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809 Phil. 736


[ G.R. No. 185565, April 26, 2017 ]




This resolves the Motion for Reconsideration[1] of the Decision[2] dated November 26, 2014 of the Court in the above-captioned case filed by respondent Malayan Insurance Company, Incorporated (Malayan). Malayan alleges that in ruling in favor of Loadstar Shipping Company, Incorporated and Loadstar International Shipping Company, Incorporated (petitioners), the Court disregarded the conclusion of the Court of Appeals that the petitioners acted as a common carrier; that there was a breach of the contract of affreightment; and that the petitioners failed to produce evidence of a calamity to be exculpated from liability.[3]

In their Comment,[4] the petitioners contend that the grounds raised by Malayan are no longer relevant because as found by the Court, Malayan did not adduce proof of pecuniary loss to the insured Philippine Associated Smelting and Refining Corporation (PASAR).[5] PASAR has not established by an iota of evidence the amount of loss or actual damage it suffered by reason of seawater wettage of the 777.29 metric tons of copper concentrates. In spite of no proof of loss, Malayan, with seeming hastiness paid the claim of PASAR in the amount of P33,934,948.75.[6] According to the petitioners, Malayan cannot make them answerable for its mistake in indemnifying PASAR.[7]

On June 10, 2015, Malayan filed a Motion to Refer the Case to the Court en banc[8] alleging that the Decision dated November 26, 2014 of the Third Division deviated from the doctrine enunciated in Delsan Transport Lines, Inc., v. CA.[9] Malayan contends that in Delsan, the Court held that upon payment by the insurance company of the insurance claim, the insurance company should be subrogated to the rights of the insured; it is not even necessary to present the insurance policy because subrogation is a matter of equity.[10]

Ruling of the Court

The Court shall resolve the issues seriatim.

Delsan involved the sinking of a vessel which took down with it the entire cargo of fuel it was carrying. Hence, the fact of total loss was completely and undisputedly established. The burden of proof was upon the common carrier to prove that it was not liable for the loss, which it failed to discharge. It was only but logical for the Court to hold the common carrier liable to the insurance company that paid the insured owner of the lost cargo as the latter's subrogee.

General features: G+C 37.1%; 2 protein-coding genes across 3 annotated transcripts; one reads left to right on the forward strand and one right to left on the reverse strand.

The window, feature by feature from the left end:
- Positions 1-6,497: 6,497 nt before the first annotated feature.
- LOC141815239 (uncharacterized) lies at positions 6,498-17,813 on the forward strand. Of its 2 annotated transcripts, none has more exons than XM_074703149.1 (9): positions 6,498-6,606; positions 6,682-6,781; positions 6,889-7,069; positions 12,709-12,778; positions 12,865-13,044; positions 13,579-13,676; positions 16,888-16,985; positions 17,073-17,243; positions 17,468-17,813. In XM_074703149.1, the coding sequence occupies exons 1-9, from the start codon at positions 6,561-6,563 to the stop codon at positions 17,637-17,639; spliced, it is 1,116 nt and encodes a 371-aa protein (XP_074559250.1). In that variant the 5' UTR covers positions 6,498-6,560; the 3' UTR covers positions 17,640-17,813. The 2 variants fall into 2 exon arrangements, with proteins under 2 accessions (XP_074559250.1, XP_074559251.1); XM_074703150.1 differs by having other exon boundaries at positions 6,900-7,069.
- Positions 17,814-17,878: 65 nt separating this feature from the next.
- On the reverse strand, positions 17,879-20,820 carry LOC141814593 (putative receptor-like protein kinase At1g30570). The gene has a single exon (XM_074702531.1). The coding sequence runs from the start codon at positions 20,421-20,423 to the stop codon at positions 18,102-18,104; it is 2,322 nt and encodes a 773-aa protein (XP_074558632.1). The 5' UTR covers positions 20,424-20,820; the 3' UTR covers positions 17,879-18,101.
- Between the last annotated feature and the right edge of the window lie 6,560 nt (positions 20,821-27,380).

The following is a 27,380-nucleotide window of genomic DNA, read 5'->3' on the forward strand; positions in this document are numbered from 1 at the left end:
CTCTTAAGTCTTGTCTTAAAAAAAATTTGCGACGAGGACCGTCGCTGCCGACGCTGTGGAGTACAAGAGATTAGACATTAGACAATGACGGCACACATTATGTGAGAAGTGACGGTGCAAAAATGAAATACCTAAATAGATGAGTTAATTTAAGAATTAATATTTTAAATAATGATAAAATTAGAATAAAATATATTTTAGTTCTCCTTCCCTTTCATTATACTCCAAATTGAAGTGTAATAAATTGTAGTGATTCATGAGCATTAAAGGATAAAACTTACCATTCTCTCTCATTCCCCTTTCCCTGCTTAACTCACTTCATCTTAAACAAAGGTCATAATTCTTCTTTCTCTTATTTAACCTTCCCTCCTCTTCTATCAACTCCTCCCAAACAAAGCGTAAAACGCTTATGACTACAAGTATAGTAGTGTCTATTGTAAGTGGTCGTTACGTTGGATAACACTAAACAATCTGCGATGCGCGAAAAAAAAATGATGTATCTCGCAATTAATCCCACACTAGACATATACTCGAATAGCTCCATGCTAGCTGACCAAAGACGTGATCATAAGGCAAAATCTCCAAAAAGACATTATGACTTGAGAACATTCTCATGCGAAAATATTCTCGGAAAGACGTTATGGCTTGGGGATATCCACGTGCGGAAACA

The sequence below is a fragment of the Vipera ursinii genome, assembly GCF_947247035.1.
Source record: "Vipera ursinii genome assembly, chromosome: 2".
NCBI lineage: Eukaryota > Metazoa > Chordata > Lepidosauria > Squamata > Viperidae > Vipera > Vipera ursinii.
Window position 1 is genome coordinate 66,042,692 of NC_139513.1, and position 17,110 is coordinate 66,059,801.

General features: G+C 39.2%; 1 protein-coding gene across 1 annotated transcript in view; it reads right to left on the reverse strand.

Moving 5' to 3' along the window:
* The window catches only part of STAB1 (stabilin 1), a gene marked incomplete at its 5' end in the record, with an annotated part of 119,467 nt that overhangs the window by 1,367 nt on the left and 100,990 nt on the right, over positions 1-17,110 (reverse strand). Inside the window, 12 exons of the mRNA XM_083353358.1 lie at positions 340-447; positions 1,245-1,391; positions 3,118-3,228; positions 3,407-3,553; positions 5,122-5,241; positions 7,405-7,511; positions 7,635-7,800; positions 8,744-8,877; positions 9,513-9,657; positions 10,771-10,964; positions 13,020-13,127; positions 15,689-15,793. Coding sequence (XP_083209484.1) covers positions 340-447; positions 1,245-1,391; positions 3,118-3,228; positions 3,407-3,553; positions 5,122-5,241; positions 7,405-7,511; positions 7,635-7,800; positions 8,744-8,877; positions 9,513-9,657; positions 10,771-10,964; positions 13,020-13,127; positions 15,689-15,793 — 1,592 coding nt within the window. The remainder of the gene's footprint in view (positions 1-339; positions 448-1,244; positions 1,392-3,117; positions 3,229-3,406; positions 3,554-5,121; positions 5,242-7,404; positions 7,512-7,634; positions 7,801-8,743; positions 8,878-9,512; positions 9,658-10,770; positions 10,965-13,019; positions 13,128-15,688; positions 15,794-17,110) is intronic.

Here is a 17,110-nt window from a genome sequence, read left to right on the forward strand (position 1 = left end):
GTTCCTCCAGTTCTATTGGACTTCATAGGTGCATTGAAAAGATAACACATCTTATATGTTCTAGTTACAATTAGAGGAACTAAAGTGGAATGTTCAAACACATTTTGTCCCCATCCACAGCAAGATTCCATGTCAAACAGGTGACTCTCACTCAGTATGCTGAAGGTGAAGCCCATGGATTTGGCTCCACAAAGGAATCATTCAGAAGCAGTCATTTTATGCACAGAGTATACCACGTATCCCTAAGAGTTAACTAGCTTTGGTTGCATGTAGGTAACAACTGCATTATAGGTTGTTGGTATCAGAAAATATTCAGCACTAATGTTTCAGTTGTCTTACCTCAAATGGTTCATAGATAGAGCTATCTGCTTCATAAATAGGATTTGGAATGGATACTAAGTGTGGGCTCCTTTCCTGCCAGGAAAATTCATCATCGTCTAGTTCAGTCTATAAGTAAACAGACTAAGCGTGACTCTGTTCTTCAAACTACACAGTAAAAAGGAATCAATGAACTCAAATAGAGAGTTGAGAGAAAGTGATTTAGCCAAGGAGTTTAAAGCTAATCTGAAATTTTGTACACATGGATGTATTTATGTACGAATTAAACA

In comparison with Delsan, the facts of the instant case are not as straightforward. Here, the copper concentrates were delivered by the petitioners to the consignee PASAR although part thereof was contaminated with seawater. To be clear, PASAR did not simply reject the contaminated goods (on the basis that these were no longer fit for the intended purpose), claim the value thereof from Malayan and leave things at that - it bought back the goods which it had already rejected. Meanwhile, Malayan opted to cash in the situation by selling the contaminated copper concentrates to the very same consignee who already rejected the goods as total loss. After denying the petitioners of opportunity to participate in the disposal or sale of the goods,[11] Malayan sought to recover the total value of the wet copper concentrates from them. Malayan and PASAR's extraneous actuations are inconsistent with the alleged fact of total loss. Verily, Delsan cannot be applied given the contradistinctive circumstances obtaining in this case.

Next, Malayan argues that since the petitioners and PASAR agreed in their Contract of Affreightment that copper concentrates are easily contaminated with seawater, the contaminated parts should be considered as totally damaged;[12] and that when the petitioners failed to provide a seaworthy ship under 25 years of age as agreed upon, they should be held liable for damages.[13]

Again, the Court declares that it is iniquitous to consider the value of the contaminated copper concentrates as the amount of damages sustained by PASAR when there is no evidence to that effect. Notably, PASAR and Malayan were even able to come up and agree on a residual value. Needless to say, the mere fact that there was a residual value negates the verity of total loss sustained by PASAR. It is also inequitable to consider the purchase price of US$90,000.00 as the actual residual value of the copper concentrates since there is no showing that PASAR and Malayan objectively arrived at this amount. There is no explanation why Article 364 of the Code of Commerce which calls for the valuation of experts was not observed by Malayan and PASAR in fixing the residual value of the copper concentrates.